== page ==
CA student profile: Jack MacAulay
Jack is a CA student based in Edinburgh working at Standard Life. Here he talks to Stef Scott about his experience of being a CA student, and offers some handy advice for current students.
What was it that inspired you train to be a chartered accountant?
I have always wanted to work in finance. Becoming a CA seemed like a great way to get into the industry. The CA is a very well respected qualification and I was struck by the number of CEOs, CFOs and other FTSE Executives who are CAs.
You are training via the TOPPs (Training Outside of Public Practice) route at Standard Life. What do you think the TOPP route gives you that training within a public practice firm doesn’t?
Training in industry provides a great breadth of experience in terms of the departments you can work in, as well as giving you detailed knowledge of the company you train with.
Not a lot of potential trainees know about the TOPPs route, but awareness is growing. I think the TOPPs route is ideal for people who want to do their CA training without spending three years in audit, tax or another function. Many organisations offering TOPPs traineeships are large FTSE 100 companies, so things like pay, benefits and development opportunities are equal to (or sometimes better than!) what you may find an accountancy firm.
For those who are looking to use the CA as a route into industry, the TOPPs scheme offers the same qualification, but at the end of the programme, you already have three years’ experience in industry under your belt. I was also fortunate to undertake a ‘mini-secondment’ to a Big Four firm during my training – this gave me a taste of what external audit is like.
Can you tell me about a typical day (if there is such a thing!) in your role at Standard Life? What kinds of activities and tasks do you work on?
A typical day depends entirely on what placement I’m on, and this could be for Standard Life UK, Standard Life Investments, or at a group level. Typical placements include internal and external reporting roles, fund accounting, internal audit, business support, propositions teams, project teams, or corporate finance.
More technical roles like reporting are great because they provide you with a real grasp of technical accountancy. Other areas such as internal audit are much more variable and give you a chance to see many areas of the business.
Currently I’m in the Group Strategy and Corporate Finance team, where in a typical day I might be doing some competitor monitoring, working on corporate finance projects or helping review our strategy.
What has been your best experience from your CA training?
As much as I have enjoyed the experience and all of the opportunities that have come along with it, I must confess that the immense sense of satisfaction in passing that final exam has been the best part so far! To sum it up, I would say being a CA student with ICAS is tough but rewarding.
Is there anything that you have found challenging about the ICAS course and if so how did you cope with it?
The volume of information on some of the courses can sometimes be intimidating. For me it was important to remember that you don’t need to know 100% of every module – another thing that helped me get over the volume of information was to recognise where my strengths and weaknesses were and revise on that basis.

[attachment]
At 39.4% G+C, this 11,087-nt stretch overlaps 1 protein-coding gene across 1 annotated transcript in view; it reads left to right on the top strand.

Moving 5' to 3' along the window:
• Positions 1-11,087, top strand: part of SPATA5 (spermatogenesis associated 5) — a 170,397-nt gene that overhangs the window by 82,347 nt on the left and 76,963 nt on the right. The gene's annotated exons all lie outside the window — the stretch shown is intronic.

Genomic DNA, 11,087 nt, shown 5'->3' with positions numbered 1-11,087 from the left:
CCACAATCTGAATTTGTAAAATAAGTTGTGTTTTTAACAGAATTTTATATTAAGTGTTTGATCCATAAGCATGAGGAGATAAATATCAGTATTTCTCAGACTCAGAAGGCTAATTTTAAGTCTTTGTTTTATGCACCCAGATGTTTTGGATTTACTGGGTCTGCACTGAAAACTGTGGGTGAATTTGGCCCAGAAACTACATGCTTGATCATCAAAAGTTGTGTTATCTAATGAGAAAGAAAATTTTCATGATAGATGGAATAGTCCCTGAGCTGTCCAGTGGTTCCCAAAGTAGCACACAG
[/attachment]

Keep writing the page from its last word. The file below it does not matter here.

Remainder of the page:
How would you describe ICAS?
For an organisation with such strong reputation, I’ve found ICAS to be remarkably forward-facing. There are great opportunities for people at any stage of their career, for example the ICAS events, which have recently included events specifically targeted at under 35s.
What would you say to someone who was thinking of training to become a CA?
The exams are hard, but are very worthwhile - for those that want to work in practice having the CA qualification is a sign that you're at the top of the game, and for those who want to work in industry; it's a great way to get ahead. The CAs in our business go way beyond the finance function. For example our IT & Commercial Director, our previous Chief Executive and our company secretary are all qualified CAs.
I would also (perhaps I’m biased) recommend having a look at TOPPs schemes, and to apply early. Of the 54 organisations that offer vacancies in the ICAS brochure, currently four are in industry (SL, RBS, SSE and Tesco Bank).
What advice do you have for new students who are just starting out with their CA studies?
My general advice for starting out studying with ICAS would be to be proactive – ask and answer questions in class and get as involved as you possibly can. ICAS have a well-honed curriculum and teaching methods, so make the most of the tutors and resources that are available to you.
How have you coped with your exams so far? What advice do you have for other students about getting through them?
Most trainees have been studying and sitting exams for a long time and will have a pretty good idea of what works for them, but ICAS exams can be a bit different to those you sit at University. Writing out notes isn’t the most efficient use of your time. It’s important not to get bogged down in the detail and to keep checking that the revision method you are using is appropriate (this is something that the ICAS tutors can help with).
Can you share some study tips for other CA students?
I’m sure every trainee has heard it over and over again from the tutors, but for me it was worth repeating – revision is all about question practice. Not only is it the best way to identify the gaps in your knowledge but, more importantly, it gets you used to the format of exam questions. Doing the example questions to time really helps to get comfortable in the actual exam.